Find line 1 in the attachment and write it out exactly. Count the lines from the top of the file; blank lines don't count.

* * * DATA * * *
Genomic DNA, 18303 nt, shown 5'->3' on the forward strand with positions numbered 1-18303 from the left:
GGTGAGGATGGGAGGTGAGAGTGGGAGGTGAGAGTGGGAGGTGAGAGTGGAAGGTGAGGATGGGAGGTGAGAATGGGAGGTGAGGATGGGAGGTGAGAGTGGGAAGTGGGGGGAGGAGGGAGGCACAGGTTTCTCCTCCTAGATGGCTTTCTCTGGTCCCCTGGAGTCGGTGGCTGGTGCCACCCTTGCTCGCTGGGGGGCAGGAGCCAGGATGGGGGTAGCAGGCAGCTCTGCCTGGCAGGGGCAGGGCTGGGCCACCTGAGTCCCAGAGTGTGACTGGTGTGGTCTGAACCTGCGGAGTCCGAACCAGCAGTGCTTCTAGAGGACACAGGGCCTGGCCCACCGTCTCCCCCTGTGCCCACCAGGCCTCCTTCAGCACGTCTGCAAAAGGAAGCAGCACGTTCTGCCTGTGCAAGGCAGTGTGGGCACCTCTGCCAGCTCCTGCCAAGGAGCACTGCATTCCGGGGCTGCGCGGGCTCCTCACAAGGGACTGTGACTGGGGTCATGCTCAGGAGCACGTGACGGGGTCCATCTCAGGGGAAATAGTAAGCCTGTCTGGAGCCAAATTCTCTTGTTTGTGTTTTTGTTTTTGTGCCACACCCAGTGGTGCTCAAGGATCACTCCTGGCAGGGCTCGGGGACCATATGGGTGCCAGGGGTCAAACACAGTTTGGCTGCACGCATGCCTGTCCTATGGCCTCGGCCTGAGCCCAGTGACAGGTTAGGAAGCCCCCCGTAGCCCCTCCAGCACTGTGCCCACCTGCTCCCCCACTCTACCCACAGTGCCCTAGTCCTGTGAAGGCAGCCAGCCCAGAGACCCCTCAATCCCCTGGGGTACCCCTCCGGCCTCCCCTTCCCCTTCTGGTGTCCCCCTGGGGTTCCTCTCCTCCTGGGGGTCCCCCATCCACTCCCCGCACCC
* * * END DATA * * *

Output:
Genomic DNA, 18303 nt, shown 5'->3' on the forward strand with positions numbered 1-18303 from the left: